Today we continue our weeklong focus on vocation here on Memoirs of Algeisha. To read the first post, click here. I’m excited to delve into vocation, calling, passion, and obedience together.
On Calling and Cultivating Mustard Seeds
“Oh, so you’re completely messed up right now,” she replied when I told her about the study abroad program I had just returned from, more of a statement than a question. She sat cross-legged in the corner of our on-campus apartment, the soles of her thrift store sneakers worn and ragged, unaltered like her gray-streaked hair.
My friends turned to me in a whoosh of curls, highlights, and curiosity.
“Yes, I’m completely messed up,” I responded, unapologetically.
“Wait, what?” “Yeah, Aly, what?” My friends wondered, but I offered nothing more.
She gave me a smile and I knew right then that we shared a secret language, a code.
A code that would bring me back from the edge.
I have a friend and mentor who is incredible with college students. When I came back from a traumatic study abroad experience, she was the only one who understood right off the bat. She saw my questions about God and the church and U.S. foreign policy as engagement of my faith, not a rejection of it. She saw my anger as a sign of compassion, not rebellion. She listened, she validated, she understood my shopping guilt and inability to open my Bible. She challenged me to move beyond the anger. She called me out of wallowing. She demonstrated a life of compassion and intentionality. She gave me hope in the body of Christ.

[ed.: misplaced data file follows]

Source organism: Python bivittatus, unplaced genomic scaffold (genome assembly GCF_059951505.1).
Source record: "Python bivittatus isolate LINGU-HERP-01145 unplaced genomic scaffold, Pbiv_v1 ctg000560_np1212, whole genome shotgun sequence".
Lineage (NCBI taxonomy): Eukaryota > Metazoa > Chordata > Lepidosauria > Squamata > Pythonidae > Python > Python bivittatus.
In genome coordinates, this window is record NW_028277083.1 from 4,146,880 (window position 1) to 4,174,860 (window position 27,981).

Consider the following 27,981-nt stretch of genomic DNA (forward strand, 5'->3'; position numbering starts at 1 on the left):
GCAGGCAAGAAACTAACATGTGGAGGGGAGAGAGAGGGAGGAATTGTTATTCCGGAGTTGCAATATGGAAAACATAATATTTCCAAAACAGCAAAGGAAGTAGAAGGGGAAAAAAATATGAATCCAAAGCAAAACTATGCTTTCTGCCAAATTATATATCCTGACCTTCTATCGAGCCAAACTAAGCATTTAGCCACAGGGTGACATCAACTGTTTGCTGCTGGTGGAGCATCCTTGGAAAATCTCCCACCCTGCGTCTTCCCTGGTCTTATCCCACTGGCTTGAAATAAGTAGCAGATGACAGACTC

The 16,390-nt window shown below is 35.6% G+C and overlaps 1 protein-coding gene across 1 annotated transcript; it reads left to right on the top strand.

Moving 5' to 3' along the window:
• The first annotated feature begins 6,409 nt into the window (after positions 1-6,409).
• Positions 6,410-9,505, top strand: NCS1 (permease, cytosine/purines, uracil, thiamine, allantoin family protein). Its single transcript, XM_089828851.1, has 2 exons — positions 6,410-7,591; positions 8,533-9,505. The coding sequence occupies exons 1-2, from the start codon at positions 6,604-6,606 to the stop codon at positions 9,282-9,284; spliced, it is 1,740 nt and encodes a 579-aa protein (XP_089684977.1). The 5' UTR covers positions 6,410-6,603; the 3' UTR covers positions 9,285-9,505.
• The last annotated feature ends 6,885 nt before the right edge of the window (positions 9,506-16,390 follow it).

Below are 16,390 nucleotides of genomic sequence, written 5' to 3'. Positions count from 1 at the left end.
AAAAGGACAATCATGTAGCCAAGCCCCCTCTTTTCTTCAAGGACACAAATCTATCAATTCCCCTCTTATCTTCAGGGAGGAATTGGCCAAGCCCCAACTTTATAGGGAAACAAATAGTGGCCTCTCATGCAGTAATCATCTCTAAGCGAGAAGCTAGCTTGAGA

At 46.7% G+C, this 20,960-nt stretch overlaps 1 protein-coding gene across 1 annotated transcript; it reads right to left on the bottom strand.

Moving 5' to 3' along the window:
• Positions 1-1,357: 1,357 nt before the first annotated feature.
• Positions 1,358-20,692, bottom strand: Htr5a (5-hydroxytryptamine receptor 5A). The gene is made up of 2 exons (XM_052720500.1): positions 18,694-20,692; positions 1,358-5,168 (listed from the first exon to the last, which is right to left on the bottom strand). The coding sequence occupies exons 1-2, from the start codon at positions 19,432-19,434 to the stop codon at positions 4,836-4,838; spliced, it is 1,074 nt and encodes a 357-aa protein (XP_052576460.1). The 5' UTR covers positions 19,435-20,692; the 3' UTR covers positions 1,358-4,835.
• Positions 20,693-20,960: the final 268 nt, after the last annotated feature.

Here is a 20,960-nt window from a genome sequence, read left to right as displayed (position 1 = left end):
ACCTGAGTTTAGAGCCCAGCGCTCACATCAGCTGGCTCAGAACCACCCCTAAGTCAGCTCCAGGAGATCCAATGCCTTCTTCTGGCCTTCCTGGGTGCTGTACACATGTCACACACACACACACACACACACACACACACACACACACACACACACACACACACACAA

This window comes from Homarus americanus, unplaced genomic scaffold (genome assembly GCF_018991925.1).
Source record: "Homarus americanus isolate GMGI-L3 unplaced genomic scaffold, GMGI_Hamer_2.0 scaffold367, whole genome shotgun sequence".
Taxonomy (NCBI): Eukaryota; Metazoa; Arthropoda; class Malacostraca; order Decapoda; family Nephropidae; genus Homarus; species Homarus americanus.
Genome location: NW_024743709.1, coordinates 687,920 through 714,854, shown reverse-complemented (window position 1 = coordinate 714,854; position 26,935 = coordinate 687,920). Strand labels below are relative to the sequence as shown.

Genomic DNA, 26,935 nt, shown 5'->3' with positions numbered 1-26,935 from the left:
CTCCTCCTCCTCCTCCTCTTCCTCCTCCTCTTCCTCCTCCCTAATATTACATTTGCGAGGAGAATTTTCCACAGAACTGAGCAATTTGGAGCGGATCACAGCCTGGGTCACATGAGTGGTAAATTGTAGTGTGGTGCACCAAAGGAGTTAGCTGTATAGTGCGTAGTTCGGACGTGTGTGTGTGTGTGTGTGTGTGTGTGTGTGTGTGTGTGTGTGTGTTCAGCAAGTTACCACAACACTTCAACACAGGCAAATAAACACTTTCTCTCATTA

When I graduated she gave me a present, a small, glass picture frame that at first glance looks empty. But if you look hard enough, in the center of the white paper backing is a small yellowish dot—a mustard seed. It’s tiny, smaller than I pictured when we recited the verse in Sunday School, “I tell you the truth, if you have faith as small as a mustard seed, you can say to this mountain, ‘Move from here to there’ and it will move. Nothing will be impossible for you.” (Matthew 17:20
In an angry, questioning, depressed college student, she saw and cultivated a mustard seed of faith.
Recently I had lunch with her and the topic of calling and vocation came up. She said to me of her work with college students, of the shattering and rebuilding of worldviews, of developing a faith of our own, “I could do that cycle over and over again, forever.”
It wasn’t just me that she impacted. Her faith in me transformed my life and, in turn, spilled over into my relationships, my career, my spheres of influence. And it’s not just me that she’s mentored. I can’t even begin to count the number of students who would call her a most trusted friend and mentor.
She has a calling, a vocation, to work with college students.
When I think of Frederick Buechner’s wise words, “The place God calls you to is the place where your deep gladness and the world’s deep hunger meet,” I think of my mentor. (Frederick Buechner, Wishful Thinking: A Theological ABC)
I think of the deep gladness she finds in friendship with college students. I think of the deep hunger for understanding and connection I felt when I returned from Central America, broken and despondent. I think of the mustard seed that blossomed into a flourishing tree in my life and in the lives of so many other students.
That is what I want to find. A calling that brings me deep gladness and meets the world’s deepest hungers. I have ideas of what this looks like. I experienced it for a time at Plant With Purpose, finding deep gladness in writing for an organization that meets deep hunger in developing countries.
As I move forward, I will continue to keep my eyes peeled and my spirit open to the mustard seeds of hope, of joy and faith that God is calling me to cultivate in the world around me.